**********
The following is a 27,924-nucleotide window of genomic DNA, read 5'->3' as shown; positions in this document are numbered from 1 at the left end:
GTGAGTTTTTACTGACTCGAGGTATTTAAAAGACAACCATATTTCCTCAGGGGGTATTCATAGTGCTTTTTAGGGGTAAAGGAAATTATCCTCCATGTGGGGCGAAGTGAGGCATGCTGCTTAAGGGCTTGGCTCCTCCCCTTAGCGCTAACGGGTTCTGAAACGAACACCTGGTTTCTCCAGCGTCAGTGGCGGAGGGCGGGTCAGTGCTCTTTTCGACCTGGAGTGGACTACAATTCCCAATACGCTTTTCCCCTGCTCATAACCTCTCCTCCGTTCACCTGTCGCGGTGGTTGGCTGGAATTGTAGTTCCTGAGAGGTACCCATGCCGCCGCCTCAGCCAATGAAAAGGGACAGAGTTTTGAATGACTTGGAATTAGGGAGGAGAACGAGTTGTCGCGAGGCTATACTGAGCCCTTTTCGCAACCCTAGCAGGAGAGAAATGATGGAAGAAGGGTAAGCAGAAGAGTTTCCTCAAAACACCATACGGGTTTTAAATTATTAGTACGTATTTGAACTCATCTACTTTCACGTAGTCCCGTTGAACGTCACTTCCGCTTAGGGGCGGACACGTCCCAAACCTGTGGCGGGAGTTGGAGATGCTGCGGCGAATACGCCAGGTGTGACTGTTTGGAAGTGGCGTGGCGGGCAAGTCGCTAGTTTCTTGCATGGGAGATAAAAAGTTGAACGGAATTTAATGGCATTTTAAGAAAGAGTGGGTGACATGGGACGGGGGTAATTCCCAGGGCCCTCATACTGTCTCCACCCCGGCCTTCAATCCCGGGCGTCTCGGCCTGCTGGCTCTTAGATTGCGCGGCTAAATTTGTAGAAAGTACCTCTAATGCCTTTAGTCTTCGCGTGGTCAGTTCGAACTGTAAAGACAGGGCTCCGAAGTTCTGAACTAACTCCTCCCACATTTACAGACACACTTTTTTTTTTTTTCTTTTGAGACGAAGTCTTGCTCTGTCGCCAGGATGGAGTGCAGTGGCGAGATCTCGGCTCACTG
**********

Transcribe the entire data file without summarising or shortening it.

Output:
The following is a 27,924-nucleotide window of genomic DNA, read 5'->3' as shown; positions in this document are numbered from 1 at the left end:
GTGAGTTTTTACTGACTCGAGGTATTTAAAAGACAACCATATTTCCTCAGGGGGTATTCATAGTGCTTTTTAGGGGTAAAGGAAATTATCCTCCATGTGGGGCGAAGTGAGGCATGCTGCTTAAGGGCTTGGCTCCTCCCCTTAGCGCTAACGGGTTCTGAAACGAACACCTGGTTTCTCCAGCGTCAGTGGCGGAGGGCGGGTCAGTGCTCTTTTCGACCTGGAGTGGACTACAATTCCCAATACGCTTTTCCCCTGCTCATAACCTCTCCTCCGTTCACCTGTCGCGGTGGTTGGCTGGAATTGTAGTTCCTGAGAGGTACCCATGCCGCCGCCTCAGCCAATGAAAAGGGACAGAGTTTTGAATGACTTGGAATTAGGGAGGAGAACGAGTTGTCGCGAGGCTATACTGAGCCCTTTTCGCAACCCTAGCAGGAGAGAAATGATGGAAGAAGGGTAAGCAGAAGAGTTTCCTCAAAACACCATACGGGTTTTAAATTATTAGTACGTATTTGAACTCATCTACTTTCACGTAGTCCCGTTGAACGTCACTTCCGCTTAGGGGCGGACACGTCCCAAACCTGTGGCGGGAGTTGGAGATGCTGCGGCGAATACGCCAGGTGTGACTGTTTGGAAGTGGCGTGGCGGGCAAGTCGCTAGTTTCTTGCATGGGAGATAAAAAGTTGAACGGAATTTAATGGCATTTTAAGAAAGAGTGGGTGACATGGGACGGGGGTAATTCCCAGGGCCCTCATACTGTCTCCACCCCGGCCTTCAATCCCGGGCGTCTCGGCCTGCTGGCTCTTAGATTGCGCGGCTAAATTTGTAGAAAGTACCTCTAATGCCTTTAGTCTTCGCGTGGTCAGTTCGAACTGTAAAGACAGGGCTCCGAAGTTCTGAACTAACTCCTCCCACATTTACAGACACACTTTTTTTTTTTTTCTTTTGAGACGAAGTCTTGCTCTGTCGCCAGGATGGAGTGCAGTGGCGAGATCTCGGCTCACTG